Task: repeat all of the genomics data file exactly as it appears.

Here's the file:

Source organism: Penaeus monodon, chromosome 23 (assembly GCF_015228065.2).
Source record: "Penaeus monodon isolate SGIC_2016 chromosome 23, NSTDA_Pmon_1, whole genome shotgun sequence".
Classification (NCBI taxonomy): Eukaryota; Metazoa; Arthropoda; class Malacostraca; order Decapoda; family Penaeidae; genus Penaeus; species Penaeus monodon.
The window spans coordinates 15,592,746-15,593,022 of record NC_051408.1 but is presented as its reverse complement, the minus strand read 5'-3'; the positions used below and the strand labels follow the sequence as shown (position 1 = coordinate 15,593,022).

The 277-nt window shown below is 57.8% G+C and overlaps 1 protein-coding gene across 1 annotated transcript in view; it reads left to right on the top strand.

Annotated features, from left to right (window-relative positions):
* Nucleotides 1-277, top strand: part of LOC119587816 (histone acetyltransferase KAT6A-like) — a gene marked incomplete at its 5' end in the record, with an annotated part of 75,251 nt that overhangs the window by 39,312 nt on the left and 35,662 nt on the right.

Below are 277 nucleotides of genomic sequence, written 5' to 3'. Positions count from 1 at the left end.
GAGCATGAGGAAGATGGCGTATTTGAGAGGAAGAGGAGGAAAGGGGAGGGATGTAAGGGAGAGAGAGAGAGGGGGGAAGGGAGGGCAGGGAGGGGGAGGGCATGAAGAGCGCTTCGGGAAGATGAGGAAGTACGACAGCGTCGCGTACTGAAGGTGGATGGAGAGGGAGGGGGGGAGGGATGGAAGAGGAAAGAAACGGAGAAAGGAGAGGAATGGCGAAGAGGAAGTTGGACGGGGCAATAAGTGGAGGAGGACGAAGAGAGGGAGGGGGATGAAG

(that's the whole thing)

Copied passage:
Source organism: Penaeus monodon, chromosome 23 (assembly GCF_015228065.2).
Source record: "Penaeus monodon isolate SGIC_2016 chromosome 23, NSTDA_Pmon_1, whole genome shotgun sequence".
Classification (NCBI taxonomy): Eukaryota; Metazoa; Arthropoda; class Malacostraca; order Decapoda; family Penaeidae; genus Penaeus; species Penaeus monodon.
The window spans coordinates 15,592,746-15,593,022 of record NC_051408.1 but is presented as its reverse complement, the minus strand read 5'-3'; the positions used below and the strand labels follow the sequence as shown (position 1 = coordinate 15,593,022).

The 277-nt window shown below is 57.8% G+C and overlaps 1 protein-coding gene across 1 annotated transcript in view; it reads left to right on the top strand.

Annotated features, from left to right (window-relative positions):
* Nucleotides 1-277, top strand: part of LOC119587816 (histone acetyltransferase KAT6A-like) — a gene marked incomplete at its 5' end in the record, with an annotated part of 75,251 nt that overhangs the window by 39,312 nt on the left and 35,662 nt on the right.

Below are 277 nucleotides of genomic sequence, written 5' to 3'. Positions count from 1 at the left end.
GAGCATGAGGAAGATGGCGTATTTGAGAGGAAGAGGAGGAAAGGGGAGGGATGTAAGGGAGAGAGAGAGAGGGGGGAAGGGAGGGCAGGGAGGGGGAGGGCATGAAGAGCGCTTCGGGAAGATGAGGAAGTACGACAGCGTCGCGTACTGAAGGTGGATGGAGAGGGAGGGGGGGAGGGATGGAAGAGGAAAGAAACGGAGAAAGGAGAGGAATGGCGAAGAGGAAGTTGGACGGGGCAATAAGTGGAGGAGGACGAAGAGAGGGAGGGGGATGAAG